5 Solutions for When Your Computer Stops Working - MedCerts

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You have an assignment due at midnight, or a quiz you have to take to stay on track – but all of a sudden your computer screen goes black.

Every student dreads the moment their computer quits on them. It's especially unpleasant when you have an assignment due in three hours or a professor who isn't terribly understanding. You start going through the stages of grief but get stuck somewhere between denial and anger. How could this be happening? At the worst possible time, too.

If you're having trouble with your computer, you can try a few things before you panic.

1. Is it getting power?

This may seem like a silly question, but it's the first thing you should check. There may be a problem with a power cable or battery that's preventing the computer from getting the power it needs to boot. Make sure all of your cables are snug and free of damage. If you're using a laptop with a removable battery, make sure the battery is seated correctly. If you have an extra power cable, plug it in to see if it fixes the problem.

2. Have you tried turning it off and on again?

This is a joke among IT professionals, but it solves a surprising number of problems. Periodically rebooting your computer helps with lagging and memory issues that can cause freezing or crashing. If your computer is already frozen, you can do a hard reboot by holding down the power button for 10-15 seconds. This should force your computer to restart.

3. Is there an error message?

Is there an error message on the screen when you attempt to boot your computer? Is anything beeping? Make a note of error codes and beeps, and use your phone, tablet, or another available device to find out what they mean, and even how to fix your computer. These notifications could indicate that you need something as simple as a software or firmware update.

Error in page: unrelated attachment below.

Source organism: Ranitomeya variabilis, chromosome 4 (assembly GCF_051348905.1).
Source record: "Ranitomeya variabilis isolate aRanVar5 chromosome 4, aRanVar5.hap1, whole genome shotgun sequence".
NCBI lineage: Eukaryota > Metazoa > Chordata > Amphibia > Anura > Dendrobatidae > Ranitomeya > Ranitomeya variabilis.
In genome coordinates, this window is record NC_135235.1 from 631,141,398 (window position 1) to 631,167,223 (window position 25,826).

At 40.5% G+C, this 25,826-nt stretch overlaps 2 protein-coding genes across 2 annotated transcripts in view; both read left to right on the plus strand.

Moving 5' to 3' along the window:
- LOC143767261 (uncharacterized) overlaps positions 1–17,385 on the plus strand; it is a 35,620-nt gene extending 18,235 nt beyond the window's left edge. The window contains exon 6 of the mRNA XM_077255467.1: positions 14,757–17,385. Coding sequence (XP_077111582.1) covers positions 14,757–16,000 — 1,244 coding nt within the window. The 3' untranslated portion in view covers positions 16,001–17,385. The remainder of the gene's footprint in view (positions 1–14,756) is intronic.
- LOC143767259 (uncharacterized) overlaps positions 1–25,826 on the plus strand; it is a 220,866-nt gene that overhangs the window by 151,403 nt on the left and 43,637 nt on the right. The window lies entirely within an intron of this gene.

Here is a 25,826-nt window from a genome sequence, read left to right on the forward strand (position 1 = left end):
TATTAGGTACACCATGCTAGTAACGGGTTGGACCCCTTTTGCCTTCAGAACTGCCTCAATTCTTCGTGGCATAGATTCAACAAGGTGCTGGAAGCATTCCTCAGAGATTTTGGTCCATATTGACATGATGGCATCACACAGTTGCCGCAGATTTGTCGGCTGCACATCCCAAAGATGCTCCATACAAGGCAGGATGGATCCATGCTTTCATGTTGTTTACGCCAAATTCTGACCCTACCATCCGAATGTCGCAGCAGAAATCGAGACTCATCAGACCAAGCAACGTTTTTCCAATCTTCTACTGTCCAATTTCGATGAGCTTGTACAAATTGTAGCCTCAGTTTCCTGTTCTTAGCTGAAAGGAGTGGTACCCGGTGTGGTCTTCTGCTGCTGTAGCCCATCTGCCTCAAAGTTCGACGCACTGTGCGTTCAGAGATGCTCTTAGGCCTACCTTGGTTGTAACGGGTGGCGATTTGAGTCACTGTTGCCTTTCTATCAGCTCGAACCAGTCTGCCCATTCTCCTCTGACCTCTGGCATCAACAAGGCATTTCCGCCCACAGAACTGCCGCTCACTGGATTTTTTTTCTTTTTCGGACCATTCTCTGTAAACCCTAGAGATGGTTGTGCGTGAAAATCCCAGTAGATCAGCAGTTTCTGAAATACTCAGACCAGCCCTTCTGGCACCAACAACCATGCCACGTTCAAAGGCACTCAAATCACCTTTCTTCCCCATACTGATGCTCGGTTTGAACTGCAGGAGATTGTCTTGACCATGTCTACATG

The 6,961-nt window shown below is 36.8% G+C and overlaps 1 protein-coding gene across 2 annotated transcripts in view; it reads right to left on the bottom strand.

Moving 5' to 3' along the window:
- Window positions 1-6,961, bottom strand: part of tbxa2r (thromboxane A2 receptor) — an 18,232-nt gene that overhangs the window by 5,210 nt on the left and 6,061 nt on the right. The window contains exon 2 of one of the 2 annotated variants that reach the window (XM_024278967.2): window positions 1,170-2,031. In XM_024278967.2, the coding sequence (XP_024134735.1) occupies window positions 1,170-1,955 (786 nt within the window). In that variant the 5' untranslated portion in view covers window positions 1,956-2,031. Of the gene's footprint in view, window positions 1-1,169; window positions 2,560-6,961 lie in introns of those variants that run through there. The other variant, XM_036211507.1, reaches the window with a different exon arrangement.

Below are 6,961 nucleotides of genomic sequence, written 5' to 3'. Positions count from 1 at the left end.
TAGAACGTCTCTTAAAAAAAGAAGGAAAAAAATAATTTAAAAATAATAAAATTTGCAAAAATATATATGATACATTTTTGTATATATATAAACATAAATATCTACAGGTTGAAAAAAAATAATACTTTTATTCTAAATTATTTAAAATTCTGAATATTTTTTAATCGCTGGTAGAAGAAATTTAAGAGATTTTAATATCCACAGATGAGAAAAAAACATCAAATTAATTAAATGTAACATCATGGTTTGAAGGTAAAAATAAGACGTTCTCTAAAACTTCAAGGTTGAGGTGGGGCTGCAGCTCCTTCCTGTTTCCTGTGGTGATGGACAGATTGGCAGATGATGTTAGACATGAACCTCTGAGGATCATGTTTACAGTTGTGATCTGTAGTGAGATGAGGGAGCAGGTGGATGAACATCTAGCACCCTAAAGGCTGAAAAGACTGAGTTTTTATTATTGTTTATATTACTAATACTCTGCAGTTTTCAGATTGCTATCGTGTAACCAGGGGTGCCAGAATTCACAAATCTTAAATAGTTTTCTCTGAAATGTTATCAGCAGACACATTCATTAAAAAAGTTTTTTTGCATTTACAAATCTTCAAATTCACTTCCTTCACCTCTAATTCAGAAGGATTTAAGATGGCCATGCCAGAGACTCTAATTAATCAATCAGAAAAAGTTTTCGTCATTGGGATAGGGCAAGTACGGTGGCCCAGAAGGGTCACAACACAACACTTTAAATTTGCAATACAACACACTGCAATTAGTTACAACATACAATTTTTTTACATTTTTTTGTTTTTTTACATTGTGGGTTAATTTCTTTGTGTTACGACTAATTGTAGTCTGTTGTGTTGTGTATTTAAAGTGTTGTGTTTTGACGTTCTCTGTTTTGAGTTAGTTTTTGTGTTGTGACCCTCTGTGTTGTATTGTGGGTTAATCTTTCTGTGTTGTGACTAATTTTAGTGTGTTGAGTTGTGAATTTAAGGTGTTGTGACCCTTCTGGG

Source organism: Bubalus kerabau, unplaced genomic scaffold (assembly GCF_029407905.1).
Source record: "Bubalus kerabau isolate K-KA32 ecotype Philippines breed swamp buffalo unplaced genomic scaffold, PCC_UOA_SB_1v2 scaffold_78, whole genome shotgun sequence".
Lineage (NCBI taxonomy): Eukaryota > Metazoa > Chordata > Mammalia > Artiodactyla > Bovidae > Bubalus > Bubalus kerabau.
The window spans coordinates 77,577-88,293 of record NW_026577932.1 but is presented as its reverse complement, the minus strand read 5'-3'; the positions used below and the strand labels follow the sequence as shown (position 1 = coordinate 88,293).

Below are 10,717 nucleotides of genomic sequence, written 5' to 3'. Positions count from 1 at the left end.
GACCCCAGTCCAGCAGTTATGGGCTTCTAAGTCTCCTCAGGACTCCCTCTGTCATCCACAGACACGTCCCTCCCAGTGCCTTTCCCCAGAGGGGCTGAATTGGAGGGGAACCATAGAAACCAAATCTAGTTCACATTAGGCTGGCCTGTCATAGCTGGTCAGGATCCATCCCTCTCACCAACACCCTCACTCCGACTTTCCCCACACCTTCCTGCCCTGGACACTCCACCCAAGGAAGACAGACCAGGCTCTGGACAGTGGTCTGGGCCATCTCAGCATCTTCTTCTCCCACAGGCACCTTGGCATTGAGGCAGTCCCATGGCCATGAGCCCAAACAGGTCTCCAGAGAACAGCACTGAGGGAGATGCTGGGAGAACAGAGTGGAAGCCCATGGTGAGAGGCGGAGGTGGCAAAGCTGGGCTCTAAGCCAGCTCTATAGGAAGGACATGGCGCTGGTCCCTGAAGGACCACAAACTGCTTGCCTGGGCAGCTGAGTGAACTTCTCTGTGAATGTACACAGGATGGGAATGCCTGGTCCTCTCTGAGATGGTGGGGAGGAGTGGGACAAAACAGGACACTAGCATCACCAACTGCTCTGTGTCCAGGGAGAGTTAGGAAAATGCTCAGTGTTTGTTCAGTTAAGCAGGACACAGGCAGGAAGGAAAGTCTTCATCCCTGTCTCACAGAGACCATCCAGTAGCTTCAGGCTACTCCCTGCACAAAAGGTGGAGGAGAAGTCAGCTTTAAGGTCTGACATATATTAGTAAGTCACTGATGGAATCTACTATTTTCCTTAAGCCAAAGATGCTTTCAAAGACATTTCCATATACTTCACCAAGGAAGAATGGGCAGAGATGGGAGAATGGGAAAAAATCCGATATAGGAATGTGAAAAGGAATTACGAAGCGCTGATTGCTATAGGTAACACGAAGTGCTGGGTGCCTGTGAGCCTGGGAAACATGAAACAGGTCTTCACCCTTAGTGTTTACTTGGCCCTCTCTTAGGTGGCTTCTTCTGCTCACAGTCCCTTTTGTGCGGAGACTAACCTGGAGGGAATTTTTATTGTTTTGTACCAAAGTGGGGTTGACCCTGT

4. Ask for help

No one likes asking for help, but lucky for you, there are IT specialists out there waiting for your call. Whether you choose to go with Geek Squad, Apple Support, or Mick's Computer Repair, they should be able to give you an idea of what's wrong with your computer and what it'll take to fix it. Your computer may even be under warranty, depending on how old it is and the kind of protection you purchased.

5. Get a replacement

This may be an intimidating thought. Computers can be expensive to purchase and time-consuming to research. If you're not able to pay for a computer out-of-pocket you may be eligible for a rental laptop from MedCerts. Students enrolled in certain programs or utilizing certain types of funding may be eligible for a laptop for the length of their MedCerts program.

MedCerts also has a loaner program. Approval is based on need and at the discretion of the Director of Programs or the Director of Admissions, but approved students are given a new or used laptop to use for the duration of their program. They're required to sign an agreement, and at the end of their program, they're able to either send the laptop back to MedCerts or purchase it for the depreciated price.

Being without a computer is tough, but it's possible that not all hope is lost. If these few simple fixes don't solve the problem, there are still options, and you may even be able to get a free laptop while you're in school.

Portrait of Julie Campos
Written by Julie Campos
Vice President of Student Success and Career Services

Julie Campos is the Vice President of Student Success and Career Services at MedCerts. She brings over 14 years of experience in Online Higher Education in both Student Support and Enrollment and started her career at the University of Phoenix, serving most of her tenure as a student-facing leader.

Julie has her Bachelors of Liberal Arts in Political Science from the University of Texas at El Paso, and her Masters in Business Administration from the University of Phoenix. Her areas of expertise are student support in online higher education environments and working with nontraditional students. At MedCerts, she is focused on creating a pro-active student central support model for MedCerts students to reach their goals and has developed the MedCerts Student Support and Outreach Model, created MedCerts Student Success Advisor reports and Dashboards, as well as the Student Success Advisor Playbook. Her proactive approach to student support has been crucial in meeting MedCerts’ student’s needs, as well as completion and certification goals.

Julie has three children – a 10-year-old son and 12- and 4-year-old daughters, who keep her and her husband busy with sports. She is also an avid crafter with an entire room of her home dedicated to the hobby. In her free time, she enjoys teaching wreath making and even has a few “how-to” YouTube videos on the subject!

Published on January 27, 2022


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